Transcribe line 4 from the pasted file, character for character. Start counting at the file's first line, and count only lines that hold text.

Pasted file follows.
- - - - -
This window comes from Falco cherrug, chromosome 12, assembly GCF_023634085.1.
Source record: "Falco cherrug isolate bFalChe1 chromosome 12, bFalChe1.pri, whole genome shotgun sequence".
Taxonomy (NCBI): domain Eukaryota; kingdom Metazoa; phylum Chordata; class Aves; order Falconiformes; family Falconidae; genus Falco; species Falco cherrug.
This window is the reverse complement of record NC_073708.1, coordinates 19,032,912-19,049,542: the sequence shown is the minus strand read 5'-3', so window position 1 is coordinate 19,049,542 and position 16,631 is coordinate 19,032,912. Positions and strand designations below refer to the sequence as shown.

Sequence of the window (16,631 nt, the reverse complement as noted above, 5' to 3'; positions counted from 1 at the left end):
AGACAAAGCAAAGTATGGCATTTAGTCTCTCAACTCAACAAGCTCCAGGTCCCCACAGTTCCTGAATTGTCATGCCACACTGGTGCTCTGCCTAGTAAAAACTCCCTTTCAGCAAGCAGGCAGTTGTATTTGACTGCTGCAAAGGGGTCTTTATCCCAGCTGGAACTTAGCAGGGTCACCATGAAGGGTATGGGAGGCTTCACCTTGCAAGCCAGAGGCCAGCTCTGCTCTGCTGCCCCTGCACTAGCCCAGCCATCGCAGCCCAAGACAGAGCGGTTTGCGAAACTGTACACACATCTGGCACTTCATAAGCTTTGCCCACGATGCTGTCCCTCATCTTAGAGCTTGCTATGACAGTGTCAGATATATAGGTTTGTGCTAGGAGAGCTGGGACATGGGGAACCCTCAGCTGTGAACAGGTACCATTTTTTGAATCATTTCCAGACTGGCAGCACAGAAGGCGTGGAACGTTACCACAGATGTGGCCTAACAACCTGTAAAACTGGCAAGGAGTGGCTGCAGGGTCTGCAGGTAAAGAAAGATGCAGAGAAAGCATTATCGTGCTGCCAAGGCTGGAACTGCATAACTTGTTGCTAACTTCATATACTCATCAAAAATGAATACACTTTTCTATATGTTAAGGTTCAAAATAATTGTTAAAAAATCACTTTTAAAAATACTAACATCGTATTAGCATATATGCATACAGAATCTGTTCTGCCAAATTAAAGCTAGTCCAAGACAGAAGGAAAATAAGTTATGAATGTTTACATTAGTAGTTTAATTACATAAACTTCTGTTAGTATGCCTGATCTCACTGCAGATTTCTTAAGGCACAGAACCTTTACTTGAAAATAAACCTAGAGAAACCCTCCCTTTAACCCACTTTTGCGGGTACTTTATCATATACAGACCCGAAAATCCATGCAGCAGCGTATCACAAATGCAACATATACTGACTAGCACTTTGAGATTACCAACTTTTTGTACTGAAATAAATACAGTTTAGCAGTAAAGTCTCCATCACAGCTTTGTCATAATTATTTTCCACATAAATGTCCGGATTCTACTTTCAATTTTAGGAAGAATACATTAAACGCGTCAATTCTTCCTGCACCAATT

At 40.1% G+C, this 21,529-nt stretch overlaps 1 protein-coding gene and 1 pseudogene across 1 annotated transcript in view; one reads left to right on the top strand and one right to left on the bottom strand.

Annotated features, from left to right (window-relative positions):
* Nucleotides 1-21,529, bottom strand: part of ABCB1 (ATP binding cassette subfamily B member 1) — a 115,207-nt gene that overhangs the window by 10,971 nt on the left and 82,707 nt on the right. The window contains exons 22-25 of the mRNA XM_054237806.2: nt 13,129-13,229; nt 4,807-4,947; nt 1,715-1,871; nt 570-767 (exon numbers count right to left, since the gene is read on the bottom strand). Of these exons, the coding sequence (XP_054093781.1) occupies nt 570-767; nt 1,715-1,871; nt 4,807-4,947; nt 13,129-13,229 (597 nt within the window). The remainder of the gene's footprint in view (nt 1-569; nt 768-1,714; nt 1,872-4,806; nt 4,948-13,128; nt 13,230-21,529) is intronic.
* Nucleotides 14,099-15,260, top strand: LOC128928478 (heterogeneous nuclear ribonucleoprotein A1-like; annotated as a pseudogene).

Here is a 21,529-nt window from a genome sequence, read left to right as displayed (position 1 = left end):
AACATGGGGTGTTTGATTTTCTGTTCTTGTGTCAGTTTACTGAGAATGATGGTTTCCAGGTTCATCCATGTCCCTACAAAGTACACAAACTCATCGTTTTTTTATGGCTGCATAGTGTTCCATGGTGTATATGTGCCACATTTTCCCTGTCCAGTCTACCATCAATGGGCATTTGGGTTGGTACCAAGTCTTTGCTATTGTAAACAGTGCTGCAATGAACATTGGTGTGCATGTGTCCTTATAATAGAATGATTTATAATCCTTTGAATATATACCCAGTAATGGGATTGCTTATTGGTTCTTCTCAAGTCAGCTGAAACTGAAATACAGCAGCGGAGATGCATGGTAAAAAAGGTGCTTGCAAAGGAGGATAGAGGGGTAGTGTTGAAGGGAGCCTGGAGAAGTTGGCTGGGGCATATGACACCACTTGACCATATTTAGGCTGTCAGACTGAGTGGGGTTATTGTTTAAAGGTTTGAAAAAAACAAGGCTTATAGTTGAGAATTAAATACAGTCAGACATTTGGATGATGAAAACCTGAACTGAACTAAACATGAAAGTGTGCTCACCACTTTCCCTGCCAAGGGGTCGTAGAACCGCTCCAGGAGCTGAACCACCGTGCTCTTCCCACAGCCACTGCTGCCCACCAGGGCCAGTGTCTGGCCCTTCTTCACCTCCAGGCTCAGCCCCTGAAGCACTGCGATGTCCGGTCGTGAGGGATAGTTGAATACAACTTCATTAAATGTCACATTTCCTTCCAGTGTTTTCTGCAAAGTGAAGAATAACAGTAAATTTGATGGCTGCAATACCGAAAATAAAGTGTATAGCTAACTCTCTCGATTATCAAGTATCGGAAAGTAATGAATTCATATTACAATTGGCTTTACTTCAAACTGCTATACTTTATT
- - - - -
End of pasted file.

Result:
This window is the reverse complement of record NC_073708.1, coordinates 19,032,912-19,049,542: the sequence shown is the minus strand read 5'-3', so window position 1 is coordinate 19,049,542 and position 16,631 is coordinate 19,032,912. Positions and strand designations below refer to the sequence as shown.